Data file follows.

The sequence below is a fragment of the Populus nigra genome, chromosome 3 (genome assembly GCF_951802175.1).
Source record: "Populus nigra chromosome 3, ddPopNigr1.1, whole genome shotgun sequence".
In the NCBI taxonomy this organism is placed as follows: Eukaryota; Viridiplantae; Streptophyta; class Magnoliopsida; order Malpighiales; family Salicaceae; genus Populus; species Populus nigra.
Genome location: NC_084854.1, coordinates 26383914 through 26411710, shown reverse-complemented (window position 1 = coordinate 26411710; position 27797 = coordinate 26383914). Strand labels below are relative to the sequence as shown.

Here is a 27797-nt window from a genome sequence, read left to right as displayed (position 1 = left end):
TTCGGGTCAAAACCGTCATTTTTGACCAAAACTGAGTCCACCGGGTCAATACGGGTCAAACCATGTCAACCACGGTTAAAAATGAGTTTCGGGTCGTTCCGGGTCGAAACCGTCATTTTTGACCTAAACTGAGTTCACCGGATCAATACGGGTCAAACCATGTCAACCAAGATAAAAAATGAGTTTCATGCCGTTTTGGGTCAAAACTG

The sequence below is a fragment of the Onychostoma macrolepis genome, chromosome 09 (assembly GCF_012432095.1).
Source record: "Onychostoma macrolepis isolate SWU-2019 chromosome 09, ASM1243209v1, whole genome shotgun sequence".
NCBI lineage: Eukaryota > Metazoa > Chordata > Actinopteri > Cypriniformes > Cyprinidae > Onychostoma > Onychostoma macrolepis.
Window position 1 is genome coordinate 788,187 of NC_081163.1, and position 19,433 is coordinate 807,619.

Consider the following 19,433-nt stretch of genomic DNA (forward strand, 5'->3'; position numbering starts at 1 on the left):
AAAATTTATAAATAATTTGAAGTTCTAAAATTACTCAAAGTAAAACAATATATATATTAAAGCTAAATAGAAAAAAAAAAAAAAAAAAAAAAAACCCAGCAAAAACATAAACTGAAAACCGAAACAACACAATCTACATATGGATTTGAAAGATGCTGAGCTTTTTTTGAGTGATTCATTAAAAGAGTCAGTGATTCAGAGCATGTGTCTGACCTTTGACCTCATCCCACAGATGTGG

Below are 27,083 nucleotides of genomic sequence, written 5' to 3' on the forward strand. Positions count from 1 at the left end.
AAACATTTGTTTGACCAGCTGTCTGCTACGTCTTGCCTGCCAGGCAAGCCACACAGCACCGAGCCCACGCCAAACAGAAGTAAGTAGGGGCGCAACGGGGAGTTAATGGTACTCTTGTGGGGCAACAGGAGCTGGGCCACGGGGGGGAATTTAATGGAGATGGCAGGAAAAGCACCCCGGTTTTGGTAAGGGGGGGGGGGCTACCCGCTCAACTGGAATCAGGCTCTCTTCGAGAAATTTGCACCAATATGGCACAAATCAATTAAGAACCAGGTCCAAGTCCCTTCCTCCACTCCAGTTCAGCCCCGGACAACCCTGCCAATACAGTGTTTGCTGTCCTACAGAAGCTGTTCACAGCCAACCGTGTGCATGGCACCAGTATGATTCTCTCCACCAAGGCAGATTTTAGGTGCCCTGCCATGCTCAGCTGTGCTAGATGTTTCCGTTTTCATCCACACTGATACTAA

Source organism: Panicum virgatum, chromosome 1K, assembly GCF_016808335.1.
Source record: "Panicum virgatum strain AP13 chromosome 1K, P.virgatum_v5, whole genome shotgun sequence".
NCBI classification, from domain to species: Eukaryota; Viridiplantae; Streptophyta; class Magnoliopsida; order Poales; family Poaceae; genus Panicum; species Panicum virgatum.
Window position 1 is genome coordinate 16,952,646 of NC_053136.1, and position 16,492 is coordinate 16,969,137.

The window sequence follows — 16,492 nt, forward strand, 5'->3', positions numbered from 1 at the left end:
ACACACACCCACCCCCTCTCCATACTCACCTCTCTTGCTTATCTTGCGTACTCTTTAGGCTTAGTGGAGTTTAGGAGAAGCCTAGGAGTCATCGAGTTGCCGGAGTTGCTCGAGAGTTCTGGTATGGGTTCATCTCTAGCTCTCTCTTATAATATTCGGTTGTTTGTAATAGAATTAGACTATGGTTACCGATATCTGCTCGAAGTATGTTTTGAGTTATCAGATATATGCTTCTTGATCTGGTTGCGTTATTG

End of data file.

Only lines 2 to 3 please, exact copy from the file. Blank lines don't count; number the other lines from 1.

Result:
Source record: "Populus nigra chromosome 3, ddPopNigr1.1, whole genome shotgun sequence".
In the NCBI taxonomy this organism is placed as follows: Eukaryota; Viridiplantae; Streptophyta; class Magnoliopsida; order Malpighiales; family Salicaceae; genus Populus; species Populus nigra.